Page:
Ginger Spice Smoothie

by Anjali @ The Picky Eater on February 23, 2016

ginger_spice_smoothie

Hi Everyone! This week I’m excited to announce that I’m partnering with Dr. Mark Hyman to help answer all of your questions about fat, healthy fats, and weight loss. In Dr. Hyman’s newest book: Eat Fat, Get Thin, he turns our understanding of why we get fat and sick completely upside down. Contrary to popular belief, you can lose weight by eating the right kinds of fats (and reverse heart disease, type 2 diabetes and more). In other words, just about everything we’ve been told about fat is wrong!

Tomorrow I’ll be sharing 10 Facts about Fat that you need to know (and the true culprit behind this country’s obesity crisis and other health problems!) But today, I’d like to share a recipe from Dr. Hyman’s book: this creamy, spiced, low-carb smoothie.

It’s a great way to start your day and get it into fat-burning mode. The ginger is also great for digestion. I’ve included a few modifications that I made to the smoothie, but it was inspired by Dr. Hyman’s recipe!

Ginger Spice Smoothie

Prep Time: 5 minutes

Total Time: 5 minutes

Yield: 1 serving

Serving Size: 1.5 cups

Calories per serving: 230

Fat per serving: 18.5g

Nutritional analysis per serving: 230 Calories, 18.5g Fat (1.5g Saturated), 215mg Sodium, 10.5g Carbs, 6g Fiber, 2.5g Sugar, 7g Protein

Ingredients

  • 1 cup of homemade almond milk (or any boxed unsweetened almond milk that doesn't have carrageenan)
  • 2 tbsp raw almond butter
  • 2 tsp grated ginger
  • ¼ tsp grated nutmeg
  • 1 cup baby spinach

Directions

  1. Place all the ingredients in a blender and blend until smooth and creamy.

Notes

http://pickyeaterblog.com/ginger-spice-smoothie/

{ 18 comments… read them below or add one }

Rica@ Yoga Mat Monkey February 23, 2016 at 6:43 am

I’ll definitely be trying this! And I’m looking forward to your facts about fat. My teen boy has really taken an interest in heathy eating and exercise, and he’s begun asking lots of questions. There’s so much misinformation out there! Thanks for always sorting things out for those who want answers!

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Anjali @ The Picky Eater February 24, 2016 at 8:38 pm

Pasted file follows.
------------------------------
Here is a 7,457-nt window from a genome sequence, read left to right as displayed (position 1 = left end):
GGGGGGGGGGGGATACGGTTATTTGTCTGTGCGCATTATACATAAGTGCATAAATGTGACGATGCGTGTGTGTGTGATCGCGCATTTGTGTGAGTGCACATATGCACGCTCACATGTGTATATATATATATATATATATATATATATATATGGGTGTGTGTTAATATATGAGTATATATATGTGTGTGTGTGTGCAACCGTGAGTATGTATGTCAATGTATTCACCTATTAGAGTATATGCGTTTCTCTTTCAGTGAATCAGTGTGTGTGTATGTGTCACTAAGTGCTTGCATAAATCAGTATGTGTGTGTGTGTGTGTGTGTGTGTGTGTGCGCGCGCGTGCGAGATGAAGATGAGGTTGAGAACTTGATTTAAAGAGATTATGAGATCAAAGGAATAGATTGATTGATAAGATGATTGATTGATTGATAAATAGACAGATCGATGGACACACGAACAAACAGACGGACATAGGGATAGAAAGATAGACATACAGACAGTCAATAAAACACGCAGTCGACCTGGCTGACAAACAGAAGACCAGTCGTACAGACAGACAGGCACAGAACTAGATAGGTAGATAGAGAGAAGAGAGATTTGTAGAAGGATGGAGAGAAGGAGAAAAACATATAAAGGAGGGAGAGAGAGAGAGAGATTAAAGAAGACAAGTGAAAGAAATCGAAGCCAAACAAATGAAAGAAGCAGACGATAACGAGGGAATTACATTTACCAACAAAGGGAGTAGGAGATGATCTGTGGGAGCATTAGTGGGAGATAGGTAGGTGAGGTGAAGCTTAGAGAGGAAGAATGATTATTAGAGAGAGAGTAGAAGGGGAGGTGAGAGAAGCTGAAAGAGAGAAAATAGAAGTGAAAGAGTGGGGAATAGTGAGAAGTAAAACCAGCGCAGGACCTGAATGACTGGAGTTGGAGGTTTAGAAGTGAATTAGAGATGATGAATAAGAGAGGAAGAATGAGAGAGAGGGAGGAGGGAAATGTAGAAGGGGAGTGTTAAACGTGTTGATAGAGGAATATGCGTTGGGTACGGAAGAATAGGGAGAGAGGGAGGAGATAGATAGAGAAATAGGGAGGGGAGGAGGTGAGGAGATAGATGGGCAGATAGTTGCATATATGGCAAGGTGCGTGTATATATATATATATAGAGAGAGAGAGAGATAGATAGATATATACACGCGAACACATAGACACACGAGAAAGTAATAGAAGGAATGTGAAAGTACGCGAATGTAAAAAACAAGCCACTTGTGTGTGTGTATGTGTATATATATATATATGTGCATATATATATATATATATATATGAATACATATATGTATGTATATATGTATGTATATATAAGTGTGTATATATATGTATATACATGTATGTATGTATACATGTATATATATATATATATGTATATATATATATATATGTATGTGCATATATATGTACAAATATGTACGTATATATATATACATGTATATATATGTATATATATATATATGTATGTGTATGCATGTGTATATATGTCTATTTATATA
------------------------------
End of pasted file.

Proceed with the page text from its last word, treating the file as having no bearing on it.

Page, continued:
Thanks so much Rica! I’m sure you’ll love this smoothie recipe 🙂 I can’t wait to hear your thoughts on my “Facts about Fat” post – once you read through it don’t hesitate to reach out if you have any questions!

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Bev in TX February 23, 2016 at 10:10 am

It’s possible to make almond milk from almond butter (1 TBSP almond butter per cup water, plus sweetener if desired). Since it’s being blended, I would omit the almond milk and more almond butter.

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Anjali @ The Picky Eater February 24, 2016 at 8:39 pm

That’s a great tip about the almond milk Bev! Although, I wouldn’t recommend omitting the almond milk altogether – you need some liquid in order for this to be drinkable (vs. a super thick mush 🙂 ). Hope that helps!

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Veronica February 25, 2016 at 10:46 am

Couldn’t you just include water with the extra almond butter to make up for the liquid? Also can’t ‘ you make the almond butter from blending almonds to a creamy paste?

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Anjali @ The Picky Eater February 25, 2016 at 11:42 am

Oh yeah you can definitely use water instead of almond milk — I was more saying you need some sort of liquid in the smoothie so that it’s drinkable. Whether you use water or almond milk doesn’t really matter — the almond milk will just make it more creamy since it’s strained and won’t have the actual nut pieces (vs. almond butter thinned with water). And yes you can make both almond butter and almond milk from almonds at home (using a blender for the butter and a strainer for the milk)! Hope that helps!

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Bev in TX February 25, 2016 at 3:07 pm

Sorry for the confusion and my awkward wording. I originally meant that one could use 1 TBSP almond butter plus 1 cup water per 1 cup needed almond milk.

I have a Vitamix and I think that it can easily blend the almond butter and water into a smooth milk (not gritty). It might not be fiber free, but you wouldn’t notice that in a smoothie that has other things (e.g., the above ginger and spinach).